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Marysville, Everett residents attend meeting to voice concerns about odor at Cedar Grove
EVERETT — Cedar Grove Composting's representatives had planned on addressing specific issues at its Sept. 14 public information event, but they found themselves responding to different concerns voiced by citizens of Marysville and Everett who attended the event at the Everett Station.
Cedar Grove set up tables in the Weyerhaeuser Room summarizing Cedar Grove's history and compositing procedures, as well as its plans to turn their composting facility on Smith Island in Everett into a "green energy campus," but what area residents who attended the meeting asked the most questions about was what could be done to stop the smell that they believe is coming from the Smith Island facility.
"This is a great presentation, and I'm sure that nobody here has any problem with composting," said Ron Kirkpatrick, a resident of Marysville. "It's the odor that bothers us."
Susan Thoman, director of marketing and business development for Cedar Grove Composting, responded to Kirkpatrick's concerns about the Smith Island facility by inviting him and other members of the general public to sign up for tours of the facility, where they could see its operations for themselves and have their questions answered by those who work on site.
Jo Newland, a resident of north Everett, echoed Kirkpatrick's belief that the Smith Island facility has already exceeded its capacity due to the growth of Marysville and Everett.
"We have no objections to what you do, but why not move?" Newland said. "You're looking to expand your operations in an area that's already so small. Everything you've said about what you do is wonderful — just move it."
Betty Campbell, who lives on Third Street in Marysville likewise emphasized her support of composting and recycling, but with her home "right in the path of the odor," she asked Cedar Grove to eliminate all odors coming from their Smith Island facility. Thoman responded by encouraging area residents to report any incidents of odor at their homes or places of work to "independent odor specialists" contracted by the company, who can be reached at 425-299-1300 or 206-406-4586.
"We'd like you to be a good neighbor," said Marysville resident Byron Mack, who reported that the odor had come on strong when he left his house at 4:20 p.m. to attend the meeting.
"We want to be a good neighbor, because we intend to be here for a good long while," said Laird Harris, of Harris & Smith Public Affairs, speaking on behalf of Cedar Grove. Harris suggested a possible series of public meetings to follow.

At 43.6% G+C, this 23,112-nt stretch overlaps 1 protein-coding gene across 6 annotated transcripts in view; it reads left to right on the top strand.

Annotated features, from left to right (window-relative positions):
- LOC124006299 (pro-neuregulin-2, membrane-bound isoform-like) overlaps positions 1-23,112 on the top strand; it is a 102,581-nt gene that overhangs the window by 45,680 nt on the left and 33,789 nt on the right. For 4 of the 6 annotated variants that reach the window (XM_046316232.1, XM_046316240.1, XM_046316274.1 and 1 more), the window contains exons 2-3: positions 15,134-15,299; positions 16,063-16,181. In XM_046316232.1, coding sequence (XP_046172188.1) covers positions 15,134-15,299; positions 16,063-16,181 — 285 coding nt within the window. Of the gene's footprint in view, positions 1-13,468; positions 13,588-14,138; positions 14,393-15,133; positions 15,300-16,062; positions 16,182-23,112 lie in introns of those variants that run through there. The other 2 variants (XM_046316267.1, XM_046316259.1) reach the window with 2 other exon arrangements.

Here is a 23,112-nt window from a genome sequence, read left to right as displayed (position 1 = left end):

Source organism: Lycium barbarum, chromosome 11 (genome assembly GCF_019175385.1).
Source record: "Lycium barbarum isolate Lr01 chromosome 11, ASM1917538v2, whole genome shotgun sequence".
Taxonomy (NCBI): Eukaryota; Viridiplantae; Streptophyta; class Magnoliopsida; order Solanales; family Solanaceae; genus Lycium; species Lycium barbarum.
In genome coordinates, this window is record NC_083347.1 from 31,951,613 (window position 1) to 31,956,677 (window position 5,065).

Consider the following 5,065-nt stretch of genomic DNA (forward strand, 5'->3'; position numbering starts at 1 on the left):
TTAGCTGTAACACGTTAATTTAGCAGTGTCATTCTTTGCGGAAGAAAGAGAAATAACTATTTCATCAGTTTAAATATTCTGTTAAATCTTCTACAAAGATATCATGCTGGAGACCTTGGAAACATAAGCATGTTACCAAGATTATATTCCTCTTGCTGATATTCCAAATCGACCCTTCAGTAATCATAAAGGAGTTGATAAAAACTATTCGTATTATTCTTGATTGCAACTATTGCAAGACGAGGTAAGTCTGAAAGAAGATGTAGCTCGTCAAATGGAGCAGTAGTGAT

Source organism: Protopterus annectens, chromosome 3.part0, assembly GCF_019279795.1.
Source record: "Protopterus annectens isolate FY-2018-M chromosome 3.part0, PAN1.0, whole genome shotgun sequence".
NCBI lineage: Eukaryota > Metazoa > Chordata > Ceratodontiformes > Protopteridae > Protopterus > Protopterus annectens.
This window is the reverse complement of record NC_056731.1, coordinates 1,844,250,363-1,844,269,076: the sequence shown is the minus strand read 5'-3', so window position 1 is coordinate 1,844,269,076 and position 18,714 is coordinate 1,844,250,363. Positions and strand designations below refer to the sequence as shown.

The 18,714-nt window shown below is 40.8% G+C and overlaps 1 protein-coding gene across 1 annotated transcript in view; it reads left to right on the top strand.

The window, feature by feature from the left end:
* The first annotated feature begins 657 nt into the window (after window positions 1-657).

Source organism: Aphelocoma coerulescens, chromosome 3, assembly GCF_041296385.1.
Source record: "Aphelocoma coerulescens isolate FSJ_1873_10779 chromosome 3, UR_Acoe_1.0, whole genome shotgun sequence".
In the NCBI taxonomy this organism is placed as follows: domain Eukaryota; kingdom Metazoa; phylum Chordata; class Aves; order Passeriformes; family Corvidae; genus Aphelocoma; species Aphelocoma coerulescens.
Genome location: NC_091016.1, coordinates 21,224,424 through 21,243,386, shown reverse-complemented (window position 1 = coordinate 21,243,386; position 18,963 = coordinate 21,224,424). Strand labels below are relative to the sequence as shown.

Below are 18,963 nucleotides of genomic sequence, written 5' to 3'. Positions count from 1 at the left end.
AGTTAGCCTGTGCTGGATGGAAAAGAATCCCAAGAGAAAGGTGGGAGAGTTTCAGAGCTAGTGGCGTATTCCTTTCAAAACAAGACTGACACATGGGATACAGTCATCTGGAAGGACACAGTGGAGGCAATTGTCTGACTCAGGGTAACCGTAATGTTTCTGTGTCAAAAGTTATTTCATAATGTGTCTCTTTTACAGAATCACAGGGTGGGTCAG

Wayne Wright, market sector leader for water and natural resources with GeoEngineers, explained that the plans to turn the Smith Island facility into a green energy campus will include wetlands mitigation, by creating new wetlands to compensate for the wetlands that will be eliminated as a result of development on site. he added that Cedar Grove has worked with area tribes and state and federal governmental agencies to negotiate the mitigations.
Lawrence Klein, technology development manager for Cedar Grove, elaborated that a green energy campus at Smith Island could create as many as 10 million kilowatt-hours of electricity, or enough to power approximately 400 homes year-round. If approved, Cedar Grove's permit application to the Army Corps of Engineers would not, by itself, allow the company to expand its composting on Smith Island beyond its currently permitted limits.
No one at the meeting could offer a definitive timeline for how long the process of turning the Smith Island facility into a green energy campus might take, especially given that additional permits, environmental reviews and periods of public comment would be required for expansions of the facility or its recycling operations.
When Newland expressed concerns about possible health risks posed by the odor, Harris responded by citing studies conducted by Cornell University which showed no ill effects on the health of workers involved in composting operations.
"I can understand if people are still nauseated by certain smells, but when it comes to how it acts on people's health, the evidence is clear that it doesn't," Harris said.
Newland suggested that such workers become desensitized to the smell. He also blamed the odor for driving down the value of her property, in excess of the decline due to the economy.
"We have so many houses up for sale that their owners have started to rent them out, because they can't sell them," said Pam Davis, a fellow resident of north Everett. "If it was a timber smell, I could live with it."
While area residents such as Norm Nicholson of east Marysville joined others in commending Cedar Grove for its composting and recycling even as they objected to its odor, Marysville's Eric Peterson was the lone homeowner at the meeting to state that he didn't mind the smell, which he deemed no worse than what he'd grown up with on a farm.
"This is about jobs," Peterson said, after Thoman noted that Cedar Grove employs 22 Marysville residents and 14 Everett residents. "This is about not paying extra for trash. These complaints are going to hit you in your wallets, and the alternative is a landfill."
"We don't want to back away from criticism," Harris said at the end of the meeting. "We regard this meeting as a positive step forward."